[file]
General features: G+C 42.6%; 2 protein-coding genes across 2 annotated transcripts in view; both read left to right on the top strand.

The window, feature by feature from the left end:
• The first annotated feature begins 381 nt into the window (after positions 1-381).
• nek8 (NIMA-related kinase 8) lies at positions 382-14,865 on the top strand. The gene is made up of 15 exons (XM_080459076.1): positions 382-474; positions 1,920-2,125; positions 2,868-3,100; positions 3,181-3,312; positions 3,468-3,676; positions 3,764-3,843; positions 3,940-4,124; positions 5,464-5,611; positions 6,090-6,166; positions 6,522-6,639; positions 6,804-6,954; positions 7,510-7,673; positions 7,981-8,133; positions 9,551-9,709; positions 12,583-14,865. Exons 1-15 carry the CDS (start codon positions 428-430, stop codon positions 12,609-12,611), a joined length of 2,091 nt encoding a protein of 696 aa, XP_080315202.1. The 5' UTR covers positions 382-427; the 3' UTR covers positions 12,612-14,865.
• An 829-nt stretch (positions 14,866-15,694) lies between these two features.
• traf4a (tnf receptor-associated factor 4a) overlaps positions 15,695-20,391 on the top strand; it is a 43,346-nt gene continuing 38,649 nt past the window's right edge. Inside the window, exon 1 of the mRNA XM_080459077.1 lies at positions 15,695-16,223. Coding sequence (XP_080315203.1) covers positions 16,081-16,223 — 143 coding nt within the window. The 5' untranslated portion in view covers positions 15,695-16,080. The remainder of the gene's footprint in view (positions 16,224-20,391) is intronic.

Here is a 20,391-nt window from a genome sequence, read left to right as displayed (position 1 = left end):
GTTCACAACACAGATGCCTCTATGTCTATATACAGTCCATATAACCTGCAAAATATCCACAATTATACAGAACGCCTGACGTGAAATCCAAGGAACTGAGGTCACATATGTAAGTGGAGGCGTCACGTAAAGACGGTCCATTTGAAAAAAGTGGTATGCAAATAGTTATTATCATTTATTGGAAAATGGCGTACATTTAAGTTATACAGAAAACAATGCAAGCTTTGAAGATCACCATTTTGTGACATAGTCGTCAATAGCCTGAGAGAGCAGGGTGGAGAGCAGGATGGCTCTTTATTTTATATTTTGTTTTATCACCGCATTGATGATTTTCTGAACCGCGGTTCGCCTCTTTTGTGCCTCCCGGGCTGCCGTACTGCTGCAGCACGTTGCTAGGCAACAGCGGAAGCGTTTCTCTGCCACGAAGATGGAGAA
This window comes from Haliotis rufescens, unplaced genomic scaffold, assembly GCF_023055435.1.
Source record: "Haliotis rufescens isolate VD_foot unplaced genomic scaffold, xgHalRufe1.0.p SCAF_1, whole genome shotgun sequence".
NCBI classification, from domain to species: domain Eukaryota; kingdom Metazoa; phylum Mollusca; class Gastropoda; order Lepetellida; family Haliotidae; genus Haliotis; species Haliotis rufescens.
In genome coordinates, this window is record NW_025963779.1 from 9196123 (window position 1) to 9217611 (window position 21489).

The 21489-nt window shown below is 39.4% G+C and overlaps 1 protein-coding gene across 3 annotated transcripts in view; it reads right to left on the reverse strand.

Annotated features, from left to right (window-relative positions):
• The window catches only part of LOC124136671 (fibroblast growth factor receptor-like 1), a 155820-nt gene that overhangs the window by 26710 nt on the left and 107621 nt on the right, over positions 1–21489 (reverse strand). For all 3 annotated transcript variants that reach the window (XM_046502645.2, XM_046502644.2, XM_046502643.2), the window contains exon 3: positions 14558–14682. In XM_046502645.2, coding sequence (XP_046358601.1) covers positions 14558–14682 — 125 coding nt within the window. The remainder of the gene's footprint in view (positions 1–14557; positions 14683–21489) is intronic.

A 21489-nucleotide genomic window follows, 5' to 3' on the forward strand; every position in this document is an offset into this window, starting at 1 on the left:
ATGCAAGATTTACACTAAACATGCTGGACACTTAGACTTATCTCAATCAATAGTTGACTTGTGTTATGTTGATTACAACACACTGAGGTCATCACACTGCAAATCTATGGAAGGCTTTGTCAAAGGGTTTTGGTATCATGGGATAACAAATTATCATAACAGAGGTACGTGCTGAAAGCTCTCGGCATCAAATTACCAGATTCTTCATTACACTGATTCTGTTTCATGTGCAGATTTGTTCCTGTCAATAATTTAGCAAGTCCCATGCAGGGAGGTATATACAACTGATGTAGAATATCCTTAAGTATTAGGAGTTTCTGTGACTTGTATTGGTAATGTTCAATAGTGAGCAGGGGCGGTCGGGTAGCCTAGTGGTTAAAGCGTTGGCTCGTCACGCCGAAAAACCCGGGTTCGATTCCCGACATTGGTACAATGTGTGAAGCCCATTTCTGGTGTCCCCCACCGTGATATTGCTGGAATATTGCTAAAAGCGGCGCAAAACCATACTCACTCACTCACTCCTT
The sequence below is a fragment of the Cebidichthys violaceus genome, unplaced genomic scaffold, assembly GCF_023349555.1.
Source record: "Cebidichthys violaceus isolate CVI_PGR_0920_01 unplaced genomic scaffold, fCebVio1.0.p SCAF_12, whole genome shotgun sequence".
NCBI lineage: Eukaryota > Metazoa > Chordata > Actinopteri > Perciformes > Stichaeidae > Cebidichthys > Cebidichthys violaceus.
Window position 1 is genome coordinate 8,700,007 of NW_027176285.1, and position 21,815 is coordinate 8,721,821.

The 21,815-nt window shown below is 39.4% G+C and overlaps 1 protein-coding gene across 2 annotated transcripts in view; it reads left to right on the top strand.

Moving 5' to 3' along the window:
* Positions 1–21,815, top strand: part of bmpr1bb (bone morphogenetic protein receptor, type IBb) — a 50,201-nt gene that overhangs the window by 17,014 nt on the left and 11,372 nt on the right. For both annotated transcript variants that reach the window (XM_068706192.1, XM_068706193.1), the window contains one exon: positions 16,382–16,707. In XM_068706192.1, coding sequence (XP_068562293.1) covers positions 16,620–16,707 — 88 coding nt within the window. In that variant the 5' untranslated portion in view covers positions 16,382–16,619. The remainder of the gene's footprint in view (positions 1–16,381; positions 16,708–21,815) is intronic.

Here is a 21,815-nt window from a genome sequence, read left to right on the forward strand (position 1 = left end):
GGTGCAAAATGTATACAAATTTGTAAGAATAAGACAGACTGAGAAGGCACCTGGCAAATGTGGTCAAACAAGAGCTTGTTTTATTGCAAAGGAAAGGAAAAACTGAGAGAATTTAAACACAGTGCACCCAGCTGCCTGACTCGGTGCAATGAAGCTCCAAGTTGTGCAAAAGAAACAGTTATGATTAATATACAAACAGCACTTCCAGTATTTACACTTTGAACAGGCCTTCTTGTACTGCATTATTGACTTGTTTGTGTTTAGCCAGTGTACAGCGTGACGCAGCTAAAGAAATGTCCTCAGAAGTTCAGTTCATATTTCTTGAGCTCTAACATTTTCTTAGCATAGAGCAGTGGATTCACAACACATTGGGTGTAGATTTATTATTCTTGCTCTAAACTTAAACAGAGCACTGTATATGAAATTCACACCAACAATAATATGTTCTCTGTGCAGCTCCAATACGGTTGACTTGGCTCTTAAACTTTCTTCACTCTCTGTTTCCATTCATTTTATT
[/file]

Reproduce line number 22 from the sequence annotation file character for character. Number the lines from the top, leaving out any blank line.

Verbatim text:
The 21,815-nt window shown below is 39.4% G+C and overlaps 1 protein-coding gene across 2 annotated transcripts in view; it reads left to right on the top strand.